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HONFLEUR - New Build for Ouistreham Route

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20 minutes ago, jonno said:

Once the parent company has it's final ship I have it on good authority that there's more than an even chance that FSG will no longer form part of it.

In the latest accounts Siem have stopped showing FSG as a subsidiary, it only shows as a shareholding.

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Would it had made sense if FSG sub contracted out the fitting out of the Honfleur to another shipyard instead?   If they can't do it themselves.

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6 hours ago, Cabin-boy said:

Pont Aven was the last ro-pax ferry built by the shipyard before they decided to give up on this type of vessel and concentrate on cruise ships. 

Mont Saint Michel was the second to last to leave her yard before they went bankrupt and was around 5 months late.

Armorique was delivered (I believe) 6 months late and the yard had serious financial problems a couple of years later. 

Honfleur is just the latest ship perpetuating what seems to be a rather sad tradition of delays, poor project management and financial woes. 

Ed. 

I can't see BF using FSG in the future. Where are the E-Flexors being built?

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7 minutes ago, MichaelBF said:

I forgot that, thanks Ed. 

Don't worry, 'Made in China' will most likely be stamped, embossed, painted or engraved onto every visible surface just so that you don't forget again. 😉 Ed. 

Edited by Cabin-boy

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4 hours ago, Ian Walker said:

Would it had made sense if FSG sub contracted out the fitting out of the Honfleur to another shipyard instead?   If they can't do it themselves.

75% of the fit out is done, the modules including the bridge were towed from Poland that way. it's all the plumbing, hydraulics & wiring which is taking the bulk of the time. A  modern ship the size of Honfleur will have over 10 km's of wiring alone.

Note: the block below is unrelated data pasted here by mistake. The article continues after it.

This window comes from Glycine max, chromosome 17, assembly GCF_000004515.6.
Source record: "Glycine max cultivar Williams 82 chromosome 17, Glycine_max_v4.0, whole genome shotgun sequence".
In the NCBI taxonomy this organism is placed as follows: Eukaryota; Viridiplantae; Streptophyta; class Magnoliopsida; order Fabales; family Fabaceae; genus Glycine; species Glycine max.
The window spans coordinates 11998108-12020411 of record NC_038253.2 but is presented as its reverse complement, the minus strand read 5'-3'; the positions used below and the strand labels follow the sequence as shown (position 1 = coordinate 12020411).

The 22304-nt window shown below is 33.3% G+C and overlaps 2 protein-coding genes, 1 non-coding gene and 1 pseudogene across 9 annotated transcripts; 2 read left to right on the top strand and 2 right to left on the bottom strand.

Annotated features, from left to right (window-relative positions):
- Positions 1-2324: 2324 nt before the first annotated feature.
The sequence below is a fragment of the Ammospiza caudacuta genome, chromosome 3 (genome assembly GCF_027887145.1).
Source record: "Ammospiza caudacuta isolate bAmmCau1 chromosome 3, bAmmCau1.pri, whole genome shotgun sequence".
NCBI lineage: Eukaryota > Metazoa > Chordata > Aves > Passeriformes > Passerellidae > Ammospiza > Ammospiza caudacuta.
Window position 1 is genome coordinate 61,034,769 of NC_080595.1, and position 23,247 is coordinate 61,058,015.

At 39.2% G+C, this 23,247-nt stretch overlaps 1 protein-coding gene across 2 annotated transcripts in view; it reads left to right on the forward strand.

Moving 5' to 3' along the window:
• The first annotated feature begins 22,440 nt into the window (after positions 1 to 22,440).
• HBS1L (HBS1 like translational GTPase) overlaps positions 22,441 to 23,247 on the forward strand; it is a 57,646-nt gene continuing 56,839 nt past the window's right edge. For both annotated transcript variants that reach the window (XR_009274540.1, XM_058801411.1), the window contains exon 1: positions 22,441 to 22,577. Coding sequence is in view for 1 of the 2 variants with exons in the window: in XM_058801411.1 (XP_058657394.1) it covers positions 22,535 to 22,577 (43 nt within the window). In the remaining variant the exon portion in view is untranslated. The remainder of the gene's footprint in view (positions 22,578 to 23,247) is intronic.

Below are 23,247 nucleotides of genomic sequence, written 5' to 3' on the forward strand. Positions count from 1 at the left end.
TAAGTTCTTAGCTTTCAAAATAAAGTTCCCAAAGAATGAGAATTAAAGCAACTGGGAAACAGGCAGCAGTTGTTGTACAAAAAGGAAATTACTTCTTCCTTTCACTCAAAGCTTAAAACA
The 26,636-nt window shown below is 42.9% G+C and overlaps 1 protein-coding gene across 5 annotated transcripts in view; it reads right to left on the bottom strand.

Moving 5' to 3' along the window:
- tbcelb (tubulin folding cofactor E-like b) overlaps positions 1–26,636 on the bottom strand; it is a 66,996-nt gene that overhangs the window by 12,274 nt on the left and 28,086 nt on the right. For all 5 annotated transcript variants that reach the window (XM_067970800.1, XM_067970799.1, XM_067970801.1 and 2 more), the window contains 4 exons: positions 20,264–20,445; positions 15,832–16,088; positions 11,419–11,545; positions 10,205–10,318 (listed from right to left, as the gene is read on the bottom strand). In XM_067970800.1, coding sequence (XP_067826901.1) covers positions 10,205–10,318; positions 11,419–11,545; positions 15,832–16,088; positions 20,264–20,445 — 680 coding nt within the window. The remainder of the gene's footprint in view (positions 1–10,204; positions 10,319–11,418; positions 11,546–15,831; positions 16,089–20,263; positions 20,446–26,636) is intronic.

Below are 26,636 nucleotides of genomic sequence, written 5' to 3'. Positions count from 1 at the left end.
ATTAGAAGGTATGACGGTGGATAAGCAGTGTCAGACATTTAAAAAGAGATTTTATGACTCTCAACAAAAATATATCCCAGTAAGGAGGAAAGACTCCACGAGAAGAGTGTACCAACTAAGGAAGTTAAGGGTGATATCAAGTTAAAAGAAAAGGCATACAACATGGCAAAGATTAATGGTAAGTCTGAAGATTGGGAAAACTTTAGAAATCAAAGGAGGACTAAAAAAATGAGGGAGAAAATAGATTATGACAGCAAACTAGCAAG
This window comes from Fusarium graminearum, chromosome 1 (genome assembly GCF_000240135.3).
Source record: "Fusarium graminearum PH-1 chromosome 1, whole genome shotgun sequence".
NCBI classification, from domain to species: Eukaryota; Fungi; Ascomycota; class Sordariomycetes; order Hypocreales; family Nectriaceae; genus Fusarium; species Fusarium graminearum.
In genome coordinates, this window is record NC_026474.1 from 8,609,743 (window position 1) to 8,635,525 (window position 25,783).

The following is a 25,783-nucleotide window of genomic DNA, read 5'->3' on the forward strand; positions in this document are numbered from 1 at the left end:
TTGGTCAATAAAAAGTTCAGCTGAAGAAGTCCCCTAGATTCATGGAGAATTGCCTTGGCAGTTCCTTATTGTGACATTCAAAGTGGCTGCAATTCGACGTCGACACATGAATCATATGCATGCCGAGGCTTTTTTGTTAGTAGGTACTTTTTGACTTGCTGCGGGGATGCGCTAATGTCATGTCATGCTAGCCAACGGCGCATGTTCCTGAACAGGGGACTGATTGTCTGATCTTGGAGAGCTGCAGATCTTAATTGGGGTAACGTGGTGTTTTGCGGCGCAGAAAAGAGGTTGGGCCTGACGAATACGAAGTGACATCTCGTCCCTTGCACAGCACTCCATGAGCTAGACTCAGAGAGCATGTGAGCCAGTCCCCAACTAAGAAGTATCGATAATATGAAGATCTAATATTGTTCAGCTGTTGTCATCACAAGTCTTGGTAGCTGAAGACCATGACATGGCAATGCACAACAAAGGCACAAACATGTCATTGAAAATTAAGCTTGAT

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Yes I am aware that the modules were constructed in Poland.  But I thought most of the fitting out were already done. 

 

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2 hours ago, Ian Walker said:

Yes I am aware that the modules were constructed in Poland.  But I thought most of the fitting out were already done. 

 

75% is most of it, all of the first fix was done in Poland. They now need to join all the dots in Germany which takes time. From module delivery & fitting WBY took a further 4 months prior to the problems being found. The Honfleur job is being done with only a third of the staff and to a higher specification.

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On 30/06/2019 at 10:08, Fine Whine said:

It should'nt be complicated hf_uk, just take the original exterior plans to satisfy all her thousands of fans, increase the appropriate width and length dimensions so she has the same hull size as Honfleur, increase cabin capacity to a maximum 1600 beds and bingo, you'll have a modern Bretagne 2 (I think they could/should bring back the Prince de Bretagne name) with sufficient cabin space in high season, vehicle decks that are fit for purpose in this age of wider cars, and space for a few more HGV's to keep the bean counters turning.

Flensburg should let BF have the hull plans for nothing rather than claim compensation for current delays as happened with MSM and the Van der Giessen yard, then everyone"s happy ....:D

Chris

Here is a thought then... would Bretagne 2 need to be double-level loading?
If not - far easier to make a Pont Aven / Bretagne style, and less ro-paxy stern like Armorique, Honfleur etc. 
If she is only designed to serve Pompey - St Malo then is it really required? I am not aware of St Malo becoming double level any time soon. 
(Nor Roscoff-Plymouth of course, if she were ever to cover). 
I suppose if BF want a true replacement vessel for that route, or if they want another more versatile one.

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22 minutes ago, hf_uk said:

Here is a thought then... would Bretagne 2 need to be double-level loading?
If not - far easier to make a Pont Aven / Bretagne style, and less ro-paxy stern like Armorique, Honfleur etc. 
If she is only designed to serve Pompey - St Malo then is it really required? I am not aware of St Malo becoming double level any time soon.